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Weedless gardening makes sense

May 31, 2010|By ANNETTE IPSAN

Got weeds? If you garden, you have weeds. They are an unfortunate fact of life that makes for much wringing of hands and gnashing of teeth.

What's a gardener to do? Traditional weed control involves pulling, digging, spraying and cursing. There must be a better way.

Noted garden writer and horticulturalist Lee Reich has a plan. I heard Lee speak recently at a Master Gardener conference about "weedless gardening," the title of his newest book, and I was intrigued. Surely this PhD pro who did plant and soil research with both the USDA and Cornell University could teach me a thing or two.

Lee has developed a four-prong approach to dealing with weeds that makes a lot of sense. I've been doing some of these things and plan to do more after seeing the impressive results in Lee's own gardens.

One caveat: There is no such thing as a completely weedless garden. In every garden, some seed will fall and sprout. The idea is to try to lessen its chances.

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So, how do you get a weedless garden? Step one is to step away from your tiller. Tilling stirs up dormant weed seeds and encourages them to sprout. So, don't do it.

Avoiding tilling has bushels of benefits. It preserves different size soil particles so air, water and nutrients can get to plant roots. It makes watering more efficient since water doesn't just slide through all the fluffy soil tilling creates.

Stop tilling and you preserve organic matter that gets burned up when tilling introduces oxygen into soil. Best of all, avoiding tilling means you don't need to till. Those of us who get dragged across their beds by tillers, teeth chattering, are ever so grateful, Lee.

Tip No. 2 for a weedless garden is to designate permanent areas for beds and paths. The idea here is that you never walk on your planted beds, so they stay light and workable, not compacted.

For example, Lee sets up his vegetable beds as rectangular raised beds 3 feet wide with mulched paths between. Get creative in every bed so there are places for plants and places to walk.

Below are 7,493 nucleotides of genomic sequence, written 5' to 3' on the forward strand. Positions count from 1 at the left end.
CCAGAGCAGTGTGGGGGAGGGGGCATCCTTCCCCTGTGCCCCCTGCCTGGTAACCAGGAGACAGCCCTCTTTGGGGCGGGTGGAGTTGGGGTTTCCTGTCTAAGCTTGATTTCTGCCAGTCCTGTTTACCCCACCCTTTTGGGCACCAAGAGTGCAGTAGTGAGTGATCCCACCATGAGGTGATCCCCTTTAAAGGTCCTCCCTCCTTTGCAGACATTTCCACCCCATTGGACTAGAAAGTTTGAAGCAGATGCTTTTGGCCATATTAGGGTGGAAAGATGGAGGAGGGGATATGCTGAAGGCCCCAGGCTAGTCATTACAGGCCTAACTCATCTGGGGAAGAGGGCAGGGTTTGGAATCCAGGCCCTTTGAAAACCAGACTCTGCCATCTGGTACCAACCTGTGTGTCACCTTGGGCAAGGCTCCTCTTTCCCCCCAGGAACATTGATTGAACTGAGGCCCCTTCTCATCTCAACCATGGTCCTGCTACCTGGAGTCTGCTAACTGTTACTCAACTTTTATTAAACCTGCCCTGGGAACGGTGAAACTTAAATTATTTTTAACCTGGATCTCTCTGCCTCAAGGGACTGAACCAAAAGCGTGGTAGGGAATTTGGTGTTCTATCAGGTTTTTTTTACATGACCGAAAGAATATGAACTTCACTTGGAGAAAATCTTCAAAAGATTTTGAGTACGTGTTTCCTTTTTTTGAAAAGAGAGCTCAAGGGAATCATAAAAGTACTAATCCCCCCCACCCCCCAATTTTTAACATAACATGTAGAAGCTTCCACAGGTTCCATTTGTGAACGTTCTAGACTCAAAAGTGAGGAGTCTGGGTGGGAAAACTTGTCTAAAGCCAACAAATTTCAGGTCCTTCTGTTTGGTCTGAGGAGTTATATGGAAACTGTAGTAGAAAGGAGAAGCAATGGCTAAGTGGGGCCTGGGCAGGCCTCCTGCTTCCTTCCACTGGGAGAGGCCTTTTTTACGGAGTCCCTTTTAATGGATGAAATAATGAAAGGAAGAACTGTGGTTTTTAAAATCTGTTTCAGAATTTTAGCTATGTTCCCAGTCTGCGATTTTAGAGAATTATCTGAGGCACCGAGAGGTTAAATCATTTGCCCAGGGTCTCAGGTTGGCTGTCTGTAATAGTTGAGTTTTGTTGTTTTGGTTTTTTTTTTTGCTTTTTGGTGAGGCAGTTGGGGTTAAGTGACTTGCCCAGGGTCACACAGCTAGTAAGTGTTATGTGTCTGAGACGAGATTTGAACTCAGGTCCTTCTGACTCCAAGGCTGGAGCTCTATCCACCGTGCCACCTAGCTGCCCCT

The third step to weedless gardening is to cover the soil. Bare soil invites weeds. Without sun, most can't sprout. So, add a one-inch layer of organic matter like compost to your garden beds to block weeds.

Mulch keeps plant roots cool and moist and keeps the soil from getting hard and unable to absorb water. If you use compost, it also provides most of the food plants need. In pathways or around shrubs, use a mulch of wood chips, grass clippings or chopped leaves.

Step four to weedless gardening is drip irrigation. Drip irrigation pinpoints watering so you're not encouraging weeds between plants and paths. It keeps leaves dry to discourage disease and saves up to 60 percent of your water.

Drip irrigation is easy to install and manage. There are dozens of catalog and online sources for do-it-yourselfers. I like quick, cheap, easy soaker hoses, but Lee feels they water less efficiently.

There you have it: Four easy steps to becoming more weed free. What proof does Lee have that these techniques work? He spends only five minutes a week weeding his considerable gardens. That's impressive. I hope you'll try a tip or two and find you're conquering your weeds.

Annette Ipsan is the Extension educator for horticulture and the Master Gardener program in Washington County for the University of Maryland Extension. She can be reached weekdays by telephone at 301-791-1604 or by e-mail at aipsan@umd.edu">aipsan@umd.edu.

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